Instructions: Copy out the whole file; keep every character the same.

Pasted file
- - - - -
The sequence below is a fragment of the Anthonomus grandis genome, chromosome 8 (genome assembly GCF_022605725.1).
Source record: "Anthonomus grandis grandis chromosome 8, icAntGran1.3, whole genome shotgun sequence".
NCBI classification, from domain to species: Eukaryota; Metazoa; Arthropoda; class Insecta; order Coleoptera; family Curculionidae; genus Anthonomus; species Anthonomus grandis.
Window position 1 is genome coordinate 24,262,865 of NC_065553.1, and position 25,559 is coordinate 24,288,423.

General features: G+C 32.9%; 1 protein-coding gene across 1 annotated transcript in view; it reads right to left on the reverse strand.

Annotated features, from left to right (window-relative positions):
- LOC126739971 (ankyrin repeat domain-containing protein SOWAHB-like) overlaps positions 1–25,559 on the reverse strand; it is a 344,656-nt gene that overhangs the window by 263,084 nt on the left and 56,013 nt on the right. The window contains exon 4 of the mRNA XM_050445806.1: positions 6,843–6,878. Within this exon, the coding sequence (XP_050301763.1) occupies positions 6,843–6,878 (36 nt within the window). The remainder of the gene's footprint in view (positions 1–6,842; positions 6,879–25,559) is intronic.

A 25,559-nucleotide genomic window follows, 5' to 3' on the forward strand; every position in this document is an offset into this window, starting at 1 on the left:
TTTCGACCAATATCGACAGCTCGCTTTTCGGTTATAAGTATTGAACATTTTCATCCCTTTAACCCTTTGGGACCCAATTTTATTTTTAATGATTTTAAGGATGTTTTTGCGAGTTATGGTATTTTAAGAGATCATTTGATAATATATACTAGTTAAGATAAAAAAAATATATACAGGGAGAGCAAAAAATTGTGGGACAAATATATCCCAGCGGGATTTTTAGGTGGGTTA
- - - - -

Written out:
The sequence below is a fragment of the Anthonomus grandis genome, chromosome 8 (genome assembly GCF_022605725.1).
Source record: "Anthonomus grandis grandis chromosome 8, icAntGran1.3, whole genome shotgun sequence".
NCBI classification, from domain to species: Eukaryota; Metazoa; Arthropoda; class Insecta; order Coleoptera; family Curculionidae; genus Anthonomus; species Anthonomus grandis.
Window position 1 is genome coordinate 24,262,865 of NC_065553.1, and position 25,559 is coordinate 24,288,423.

General features: G+C 32.9%; 1 protein-coding gene across 1 annotated transcript in view; it reads right to left on the reverse strand.

Annotated features, from left to right (window-relative positions):
- LOC126739971 (ankyrin repeat domain-containing protein SOWAHB-like) overlaps positions 1–25,559 on the reverse strand; it is a 344,656-nt gene that overhangs the window by 263,084 nt on the left and 56,013 nt on the right. The window contains exon 4 of the mRNA XM_050445806.1: positions 6,843–6,878. Within this exon, the coding sequence (XP_050301763.1) occupies positions 6,843–6,878 (36 nt within the window). The remainder of the gene's footprint in view (positions 1–6,842; positions 6,879–25,559) is intronic.

A 25,559-nucleotide genomic window follows, 5' to 3' on the forward strand; every position in this document is an offset into this window, starting at 1 on the left:
TTTCGACCAATATCGACAGCTCGCTTTTCGGTTATAAGTATTGAACATTTTCATCCCTTTAACCCTTTGGGACCCAATTTTATTTTTAATGATTTTAAGGATGTTTTTGCGAGTTATGGTATTTTAAGAGATCATTTGATAATATATACTAGTTAAGATAAAAAAAATATATACAGGGAGAGCAAAAAATTGTGGGACAAATATATCCCAGCGGGATTTTTAGGTGGGTTA